The following is a post from the blog of Martha Kennedy, who spent this past year participating in the World Race, a unique missions trip that serves 11 countries in 11 months. Martha has been around Knox her whole life, and worked as one of the Program Director sat Knox Camp in 2013 and 2014. Today she will be at both services at Knox sharing about her experience at the World Race, and will have an extended time after the 11:00 AM service.
By Martha Kennedy
May 5, 2015
This month we worked with the Hope for the World Centre just outside Tirana, Albania. It is a lovely place where 10 teens live that have out-grown the orphanage system, and have intentionally made the decision to pursue their education in a caring and Christian environment. We had the chance to visit many of the orphanages where these teens grew up, got to play with lots of different kids, hold babies, encourage youth and help around the Centre in addition to the church they are connected with in Tirana. We also had the opportunity to travel to Korfu, Greece on a few of our off-days – which was amazing! I am going to miss this place dearly. If any of you know how much I love my Knox campers back home, my love for these teens here has become a similar type of love – and I really DO hope to see them again some day!
And that’s what I want to talk about. The teens. This is the second place that I’ve cried when leaving – or, should I say, when the teens left US to go to school. Our joke this month was that we were all moms – because on the set-up sheet for ministry this month the activities recorded were cooking, cleaning, and planting flowers. No joke… (just to clarify, I DO recognize that there’s a lot more to being a mom than that, but just play along for now…). Who knew we would come to a point where the teens at the Centre felt like our kids. To a point where I felt like a mom watching her kids get on the bus, tears in her eyes, and wondering if the next time she saw them get off the bus they’d be so grown up that she wouldn’t recognize them. Or in my case, if I’d ever get to see them again at all.
These teens have been through more than you can imagine. From losing parents at childbirth, to losing parents to violence, to experiencing pregnancy and putting up their own child for adoption at the age of 13, to having a family that just doesn’t have the means to provide for them at home. But you know what? You would NEVER guess any of that if you met them. Their thankfulness, joy, ability to love and their attitude towards the opportunities before them demonstrates the straight up redemption that Jesus is capable of. It demonstrates the incredible blessings the Lord wants to rain down on His children. Right? Ya. That’s right.
Well though that’s true, that’s a Sunday school answer for you. In reality, it broke my world. It shook me to realize how selfish I am. It embarassed me that I’ve considered parts of my life as “hard” when I have no IDEA what it’s like to feel abandoned or betrayed, or forgotten, or just like “another person in the system.” Don’t get me wrong – everyone experiences things that aren’t easy to get through – and every challenge shapes us. But what rocked MY world is not the unbelievable hardships that these kids have endured. It’s that they’ve made it to the other side, and that it was Jesus that brought them there. What ALSO rocked my world was the amazing hope that there is in the orphanages we visited. These weren’t “orphan-Annie” type worlds. These were brand new facilities with constructed family units in bright apartments with loving adults that are passionate about the kids they’re caring for, and determined to instill hope into these kids who could easily believe there’s no such thing.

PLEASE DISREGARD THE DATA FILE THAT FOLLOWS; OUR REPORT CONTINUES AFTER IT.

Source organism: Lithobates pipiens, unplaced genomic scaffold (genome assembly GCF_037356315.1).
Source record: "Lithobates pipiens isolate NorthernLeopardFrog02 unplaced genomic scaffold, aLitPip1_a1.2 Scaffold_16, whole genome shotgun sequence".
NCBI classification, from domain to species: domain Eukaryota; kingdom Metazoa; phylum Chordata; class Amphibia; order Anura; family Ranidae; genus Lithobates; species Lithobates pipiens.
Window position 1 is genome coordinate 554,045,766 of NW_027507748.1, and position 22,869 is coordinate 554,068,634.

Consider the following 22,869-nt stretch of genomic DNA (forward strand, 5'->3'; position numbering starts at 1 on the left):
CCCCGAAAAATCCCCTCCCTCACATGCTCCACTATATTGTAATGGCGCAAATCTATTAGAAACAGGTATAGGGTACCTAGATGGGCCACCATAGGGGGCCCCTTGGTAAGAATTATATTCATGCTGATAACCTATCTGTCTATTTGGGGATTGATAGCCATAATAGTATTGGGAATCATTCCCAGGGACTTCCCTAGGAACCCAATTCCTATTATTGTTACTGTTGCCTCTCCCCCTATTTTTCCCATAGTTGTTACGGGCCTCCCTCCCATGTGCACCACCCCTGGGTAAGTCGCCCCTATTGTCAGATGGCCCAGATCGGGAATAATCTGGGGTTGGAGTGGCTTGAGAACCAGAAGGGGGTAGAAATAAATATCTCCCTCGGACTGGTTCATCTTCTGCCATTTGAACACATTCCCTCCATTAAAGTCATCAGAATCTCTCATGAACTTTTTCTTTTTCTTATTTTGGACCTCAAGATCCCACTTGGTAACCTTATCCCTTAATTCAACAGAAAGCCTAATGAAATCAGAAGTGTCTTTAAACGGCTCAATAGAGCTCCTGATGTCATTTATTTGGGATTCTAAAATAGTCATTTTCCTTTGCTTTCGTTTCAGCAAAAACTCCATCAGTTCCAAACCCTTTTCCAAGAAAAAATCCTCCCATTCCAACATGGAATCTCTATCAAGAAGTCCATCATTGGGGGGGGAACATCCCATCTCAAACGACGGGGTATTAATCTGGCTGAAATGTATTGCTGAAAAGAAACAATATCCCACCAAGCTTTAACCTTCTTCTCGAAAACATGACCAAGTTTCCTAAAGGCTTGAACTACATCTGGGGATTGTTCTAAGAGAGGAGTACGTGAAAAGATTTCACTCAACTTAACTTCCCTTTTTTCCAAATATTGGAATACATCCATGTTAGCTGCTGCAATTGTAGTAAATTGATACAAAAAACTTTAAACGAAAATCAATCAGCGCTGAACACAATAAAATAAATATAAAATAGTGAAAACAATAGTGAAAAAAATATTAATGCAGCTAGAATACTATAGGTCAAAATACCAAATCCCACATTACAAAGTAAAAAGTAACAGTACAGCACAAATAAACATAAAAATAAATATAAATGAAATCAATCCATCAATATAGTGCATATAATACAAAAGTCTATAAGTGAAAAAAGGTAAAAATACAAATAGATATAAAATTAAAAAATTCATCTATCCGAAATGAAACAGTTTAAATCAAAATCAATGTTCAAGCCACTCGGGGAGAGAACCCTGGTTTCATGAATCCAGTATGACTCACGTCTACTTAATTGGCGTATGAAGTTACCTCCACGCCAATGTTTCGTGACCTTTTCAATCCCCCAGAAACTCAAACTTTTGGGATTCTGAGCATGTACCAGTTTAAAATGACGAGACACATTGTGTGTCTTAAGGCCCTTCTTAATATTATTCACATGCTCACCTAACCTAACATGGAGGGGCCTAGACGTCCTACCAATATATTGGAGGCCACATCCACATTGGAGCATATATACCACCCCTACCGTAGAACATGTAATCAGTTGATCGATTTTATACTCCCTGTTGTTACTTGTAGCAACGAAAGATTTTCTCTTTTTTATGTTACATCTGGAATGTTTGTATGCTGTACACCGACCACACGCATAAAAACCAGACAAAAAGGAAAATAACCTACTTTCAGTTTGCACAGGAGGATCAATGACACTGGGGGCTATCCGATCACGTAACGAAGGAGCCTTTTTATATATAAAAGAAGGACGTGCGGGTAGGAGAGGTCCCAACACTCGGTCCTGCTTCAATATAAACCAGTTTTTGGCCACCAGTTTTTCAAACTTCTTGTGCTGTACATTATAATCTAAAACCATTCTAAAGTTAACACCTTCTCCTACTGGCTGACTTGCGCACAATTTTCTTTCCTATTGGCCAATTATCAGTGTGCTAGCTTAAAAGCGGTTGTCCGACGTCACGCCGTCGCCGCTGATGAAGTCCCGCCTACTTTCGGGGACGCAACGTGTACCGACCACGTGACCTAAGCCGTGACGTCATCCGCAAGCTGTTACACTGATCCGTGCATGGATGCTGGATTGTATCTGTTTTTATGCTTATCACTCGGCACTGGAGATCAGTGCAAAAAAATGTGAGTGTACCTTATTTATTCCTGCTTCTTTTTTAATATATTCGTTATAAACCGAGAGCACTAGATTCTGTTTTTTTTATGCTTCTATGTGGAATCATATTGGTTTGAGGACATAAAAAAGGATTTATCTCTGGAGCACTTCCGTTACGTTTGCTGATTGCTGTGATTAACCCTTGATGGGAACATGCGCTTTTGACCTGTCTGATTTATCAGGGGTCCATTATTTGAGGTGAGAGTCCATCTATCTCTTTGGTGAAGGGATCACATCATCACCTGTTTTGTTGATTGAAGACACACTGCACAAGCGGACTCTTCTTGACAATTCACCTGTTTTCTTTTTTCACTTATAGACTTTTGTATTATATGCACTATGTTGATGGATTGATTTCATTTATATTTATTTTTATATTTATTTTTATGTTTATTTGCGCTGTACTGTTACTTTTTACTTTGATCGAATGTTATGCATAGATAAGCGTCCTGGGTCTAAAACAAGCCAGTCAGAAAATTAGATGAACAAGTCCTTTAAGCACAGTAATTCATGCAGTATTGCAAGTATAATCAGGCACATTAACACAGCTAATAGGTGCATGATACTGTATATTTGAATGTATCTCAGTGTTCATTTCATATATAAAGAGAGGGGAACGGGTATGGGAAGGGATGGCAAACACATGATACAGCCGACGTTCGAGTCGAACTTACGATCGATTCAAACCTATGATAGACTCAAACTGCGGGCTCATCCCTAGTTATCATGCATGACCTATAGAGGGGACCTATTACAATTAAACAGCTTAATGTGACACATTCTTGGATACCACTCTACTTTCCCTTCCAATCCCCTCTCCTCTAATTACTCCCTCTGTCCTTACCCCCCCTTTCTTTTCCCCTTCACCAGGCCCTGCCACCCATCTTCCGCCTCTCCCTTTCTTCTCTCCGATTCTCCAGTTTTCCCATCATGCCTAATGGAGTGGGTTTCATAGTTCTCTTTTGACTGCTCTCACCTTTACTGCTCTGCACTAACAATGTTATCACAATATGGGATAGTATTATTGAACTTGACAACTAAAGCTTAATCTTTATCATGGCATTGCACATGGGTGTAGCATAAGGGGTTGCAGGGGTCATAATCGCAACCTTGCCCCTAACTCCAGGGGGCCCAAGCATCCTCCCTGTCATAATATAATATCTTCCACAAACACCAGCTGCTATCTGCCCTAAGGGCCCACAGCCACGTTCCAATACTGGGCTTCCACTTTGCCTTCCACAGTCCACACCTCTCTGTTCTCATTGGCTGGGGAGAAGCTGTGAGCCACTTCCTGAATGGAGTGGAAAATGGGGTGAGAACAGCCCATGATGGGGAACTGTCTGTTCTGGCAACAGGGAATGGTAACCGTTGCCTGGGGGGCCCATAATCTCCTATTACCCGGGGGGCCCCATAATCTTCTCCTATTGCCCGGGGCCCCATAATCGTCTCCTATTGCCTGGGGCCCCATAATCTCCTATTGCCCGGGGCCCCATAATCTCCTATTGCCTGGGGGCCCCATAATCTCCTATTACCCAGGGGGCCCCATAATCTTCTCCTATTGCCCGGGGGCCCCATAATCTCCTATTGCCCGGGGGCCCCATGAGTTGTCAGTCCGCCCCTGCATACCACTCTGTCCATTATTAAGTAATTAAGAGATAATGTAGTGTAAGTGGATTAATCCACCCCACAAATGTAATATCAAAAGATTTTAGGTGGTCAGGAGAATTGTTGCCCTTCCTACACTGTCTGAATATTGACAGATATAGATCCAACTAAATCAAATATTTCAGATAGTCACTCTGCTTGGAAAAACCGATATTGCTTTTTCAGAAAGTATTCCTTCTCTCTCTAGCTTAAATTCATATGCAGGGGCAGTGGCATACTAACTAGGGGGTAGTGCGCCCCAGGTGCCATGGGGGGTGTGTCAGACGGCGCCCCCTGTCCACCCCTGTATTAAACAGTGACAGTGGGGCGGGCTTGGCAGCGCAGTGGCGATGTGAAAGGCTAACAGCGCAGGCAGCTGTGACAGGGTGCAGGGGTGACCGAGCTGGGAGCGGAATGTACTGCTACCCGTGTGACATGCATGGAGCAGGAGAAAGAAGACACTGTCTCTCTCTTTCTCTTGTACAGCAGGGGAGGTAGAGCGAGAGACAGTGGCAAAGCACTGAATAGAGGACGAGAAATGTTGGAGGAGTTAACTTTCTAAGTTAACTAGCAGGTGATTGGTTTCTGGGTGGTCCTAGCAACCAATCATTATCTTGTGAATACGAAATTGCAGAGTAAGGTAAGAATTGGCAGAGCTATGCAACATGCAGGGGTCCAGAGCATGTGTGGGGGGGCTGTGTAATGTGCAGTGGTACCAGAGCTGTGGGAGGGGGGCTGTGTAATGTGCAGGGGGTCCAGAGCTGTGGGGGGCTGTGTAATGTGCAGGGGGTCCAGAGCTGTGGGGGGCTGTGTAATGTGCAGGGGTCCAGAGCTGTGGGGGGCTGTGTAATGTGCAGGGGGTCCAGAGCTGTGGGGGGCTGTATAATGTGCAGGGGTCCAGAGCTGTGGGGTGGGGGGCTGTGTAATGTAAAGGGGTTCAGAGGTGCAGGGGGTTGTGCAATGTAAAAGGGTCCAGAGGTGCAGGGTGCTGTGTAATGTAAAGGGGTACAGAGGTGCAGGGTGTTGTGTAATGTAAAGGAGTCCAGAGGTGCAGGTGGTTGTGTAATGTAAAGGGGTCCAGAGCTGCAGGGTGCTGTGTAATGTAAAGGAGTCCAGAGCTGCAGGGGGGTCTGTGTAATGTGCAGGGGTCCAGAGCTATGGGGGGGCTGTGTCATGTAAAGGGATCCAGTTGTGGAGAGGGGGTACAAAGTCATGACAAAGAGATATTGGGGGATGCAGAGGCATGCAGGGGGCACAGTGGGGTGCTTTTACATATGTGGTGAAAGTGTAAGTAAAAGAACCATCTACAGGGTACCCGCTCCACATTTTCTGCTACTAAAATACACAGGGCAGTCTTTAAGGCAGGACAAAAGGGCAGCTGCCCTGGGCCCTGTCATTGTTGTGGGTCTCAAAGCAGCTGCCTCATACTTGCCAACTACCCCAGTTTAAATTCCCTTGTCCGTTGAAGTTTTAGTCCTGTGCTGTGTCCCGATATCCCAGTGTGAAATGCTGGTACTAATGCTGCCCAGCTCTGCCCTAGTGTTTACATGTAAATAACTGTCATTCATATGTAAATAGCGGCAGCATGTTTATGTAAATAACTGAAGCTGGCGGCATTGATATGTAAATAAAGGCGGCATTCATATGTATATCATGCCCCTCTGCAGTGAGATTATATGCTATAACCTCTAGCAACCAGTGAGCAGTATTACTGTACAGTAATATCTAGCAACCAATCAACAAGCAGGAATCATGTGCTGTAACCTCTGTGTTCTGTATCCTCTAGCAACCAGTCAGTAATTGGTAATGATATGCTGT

And when I see Manuela with an unbelievably sacrificial love that she has to care for her peers that need help, or Dorisa that loves acting and laughs as she jokingly struts around with confidence, or Lori who loves greeting you with hugs and has a gentleness yet quiet assurance about herself, or Enxhi who carries herself with boldness and determination, or Mario who’s the sweetest sixteen-year-old you’ve ever met who always asks if we’d had a good day, or Aleks that will jump out and scare you in order to show you that he loves and respects you, or Nardi who is quietly hilarious and will hug you harder than you expect, or Kastriot who will smile and laugh at anything and everything, or Koli who will hog the back row of the volleyball court in order to get every hit because he wants to win but also couldn’t stop saying “just one more hug” before he got on the bus, or Ndoj who has the greatest smile and will high-five you no matter what conversation you’re having…I am SO incredibly thankful to the Lord for the way He’s shaped each of those teens. Each of them are such hard workers, so unique, and so loved by the One True Father.
Nardi and I had this joke over the month – I would kid around telling him to try not to cry when we leave, then he’d jokingly refuse that he had emotions, that men don’t cry, and that his heart is robotic. But when the bus was pulling away and tears were streaming down my cheeks, his “don’t cry” motion through the window wasn’t a “toughen-up-you’re-such-a-girl” kind of “don’t cry” …but more like an “I’m-sad-too-but-don’t-let-this-be-the-last-image-I-have-of-you-guys-from-this-month” kind of “don’t cry.” That goodbye really showed me how great of a relationship we had had the privilege of building with these teens this last month.
I don’t know what else to say. I miss them. I love them. It’s getting easier to love, and harder to leave. My heart feels like it’s in a snow globe that someone keeps obnoxiously shaking REALLY hard. And even though it’s beautiful to look at, it hurts on the inside.
But if you ask me, it’s worth it for the beautiful, lasting effect.
Martha’s blog describing her 11 months can be found here: http://marthakennedy.theworldrace.org/.